The OpenKinome initiative aims to leverage the increasingly available bioactivity data and scalable computational resources to perform kinase-centric drug design in the context of structure-informed machine learning and free energy calculations.

The goals

Kinases are a well studied group of proteins due to their role in cancer and other diseases. As a result, there is an abundance of data waiting to be used in computational exercises such as machine learning.

The hypothesis is that using higher quality data will allow us to build models with improved prediction accuracy. Eventually, we aim to build structure-informed models that can benefit from both machine learning and free energy calculations.

However, to get there we must establish baseline models and a way to iterate and improve in reproducible and comparable ways. This calls for the following pillars:

The challenges and the requirements

Getting the available data to work reliably in our machine learning studies requires some prior work. Some of the key challenges we need to solve to get to that point are summarized below.

Obtaining raw data

The origin of the data is very important for reproducibility. The source and uniquely identifying tags need to be annotated and kept. Ideally, this means that you are using versioned data (a git tag, a DOI, etc).

For example, Drewry’s Published Kinase Inhibitor Set 2 (PKIS2) dataset can be downloaded from the Supporting Information attached to the corresponding manuscript. Since it has DOI, it can be traced back to its source.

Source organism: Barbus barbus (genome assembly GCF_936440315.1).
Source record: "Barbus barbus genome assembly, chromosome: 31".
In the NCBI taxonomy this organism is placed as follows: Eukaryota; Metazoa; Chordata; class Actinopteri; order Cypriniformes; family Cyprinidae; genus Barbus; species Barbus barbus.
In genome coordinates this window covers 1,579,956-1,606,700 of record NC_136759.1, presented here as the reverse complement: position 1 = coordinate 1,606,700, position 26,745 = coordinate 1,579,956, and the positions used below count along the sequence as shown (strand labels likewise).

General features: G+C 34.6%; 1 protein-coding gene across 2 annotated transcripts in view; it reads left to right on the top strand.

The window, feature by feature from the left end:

Online webservices such as ChEMBL contain a lot of valuable data, sprinkled with sometimes less useful data. Retrieving the useful bits can be automated with packages such as chembl_webresource_client but it does not provide a way to version the acquisition (other than the current date, which makes it not reproducible). Fortunately, ChEMBL does offer archived database dumps you can download and query locally.

The repository openkinome/kinodata governs the process of querying (and cleaning) wide-purpose databases such as ChEMBL for the parts we need for our experiments. If you need to obtain data from an online resource and guarantee its provenance and reproducibility, this is the place you add your contributions. If new querying and curation protocols need to be added to the pipeline, a new release will be cut and the the resulting CSV files will be versioned and archived there for posterity.

From raw data to a unified object model

One of the most useful types of data we can find in the context of drug design is binding affinity or ΔG, which involves at least three elements: the measurement itself (a number), and two molecular counterparts (a protein or target, and a small compound or ligand). The relationship between measurements and molecules is a bit more nuanced than you think:

A the same time, data itself can come from very diverse sources, formatted in different ways. Excel spreadsheets, CSV files, SQL databases, HTML tables, web applications… No matter the source, we need to funnel that data into a unified object model that is able to represent the observed measurements in a flexible yet concise way. If we can aim for a sufficiently robust object model, we can automate any data conversions along the way. This process is governed by kinoml.datasets. The kinoml.core subpackage specifies the following object model: